Monday, December 10, 2007

Obesity Rates Stable, Problematic

tidbits that tantalizeUsing The Alternate Burger Mustard Index

Americans love to eat - and it shows.

The "good" news is that for the first time in a quarter century the obesity rates are not rising. But, while the obesity rates have stabilized in the past couple years, there is no real call to celebrate. Americans continue to tip the scales on the high side. The U.S. centers for Disease Control and Prevention report that over 72 million Americans were overweight in 2005-2006. Yes, that's a BIG number...

Parity among the sexes is also a new phenomenon. In the past, women were more likely than men to be obese. But, in an apparent bow to political correctness, men have feverishly packed on the pounds in recent years in a valiant effort to equalize obesity rates. Congratulations, guys - you are now every bit as overweight as your female counterparts. Time to celebrate with a three-layer chocolate cake?

Obesity is defined as having a Body Mass Index (BMI) of 30 or more. The BMI is calculated from a person's height and weight, and is one means of predicting weight-related health complications. Previous studies have shown obesity to contribute to high blood pressure, heart disease, and type 2 diabetes.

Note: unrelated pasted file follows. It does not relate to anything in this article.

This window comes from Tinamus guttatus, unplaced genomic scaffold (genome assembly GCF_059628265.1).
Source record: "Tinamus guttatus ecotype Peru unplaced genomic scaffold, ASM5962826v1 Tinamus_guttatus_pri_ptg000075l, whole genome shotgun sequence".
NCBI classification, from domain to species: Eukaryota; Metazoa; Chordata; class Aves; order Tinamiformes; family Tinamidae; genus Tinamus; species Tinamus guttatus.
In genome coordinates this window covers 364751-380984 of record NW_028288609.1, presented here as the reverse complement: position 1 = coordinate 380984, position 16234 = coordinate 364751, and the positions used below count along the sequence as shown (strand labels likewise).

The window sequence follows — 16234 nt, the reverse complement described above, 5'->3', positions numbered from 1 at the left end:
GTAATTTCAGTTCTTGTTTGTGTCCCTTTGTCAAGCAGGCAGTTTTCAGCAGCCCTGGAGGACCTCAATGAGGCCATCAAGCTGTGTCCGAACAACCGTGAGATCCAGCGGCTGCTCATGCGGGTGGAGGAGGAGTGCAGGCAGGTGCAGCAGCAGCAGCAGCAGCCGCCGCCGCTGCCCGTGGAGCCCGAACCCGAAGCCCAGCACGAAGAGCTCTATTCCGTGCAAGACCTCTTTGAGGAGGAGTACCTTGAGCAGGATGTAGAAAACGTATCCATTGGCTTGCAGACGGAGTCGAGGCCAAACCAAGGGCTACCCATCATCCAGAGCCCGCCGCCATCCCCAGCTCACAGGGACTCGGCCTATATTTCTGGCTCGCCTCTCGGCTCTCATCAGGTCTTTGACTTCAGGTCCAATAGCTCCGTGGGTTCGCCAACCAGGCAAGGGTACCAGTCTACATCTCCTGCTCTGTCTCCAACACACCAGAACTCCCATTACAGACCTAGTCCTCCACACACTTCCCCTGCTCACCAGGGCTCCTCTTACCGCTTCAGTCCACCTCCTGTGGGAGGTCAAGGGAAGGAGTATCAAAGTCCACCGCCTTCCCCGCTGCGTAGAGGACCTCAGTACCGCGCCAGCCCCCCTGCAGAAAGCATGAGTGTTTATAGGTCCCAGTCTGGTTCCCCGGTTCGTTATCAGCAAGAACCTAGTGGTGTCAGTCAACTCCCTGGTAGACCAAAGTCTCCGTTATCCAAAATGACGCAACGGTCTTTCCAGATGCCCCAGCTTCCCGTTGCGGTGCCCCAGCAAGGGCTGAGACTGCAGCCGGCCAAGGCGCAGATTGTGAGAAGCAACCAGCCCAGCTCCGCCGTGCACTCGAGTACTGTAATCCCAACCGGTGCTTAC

"In view of these alarmingly high rates of obesity in all population groups, CDC has made the prevention of obesity one of its top public health priorities," said Janet Collins, director of CDC's National Center for Chronic Disease Prevention and Health Promotion. "We are actively working in partnership with state and local public health agencies, the nation's schools, community organizations, businesses, medical systems and faith communities to promote and support healthy eating, physical activity and healthy weight."

What can be done? Well, consider a few simple steps to start. That's right - open the front door, step outside, and walk. Anywhere will do. Once you get there, turn left - or right - and see where else your little legs may take you.

To read more about the report, see this from Reuters. To read more about the BMI, and to calculate your own BMI, see this from the Mayo Clinic.


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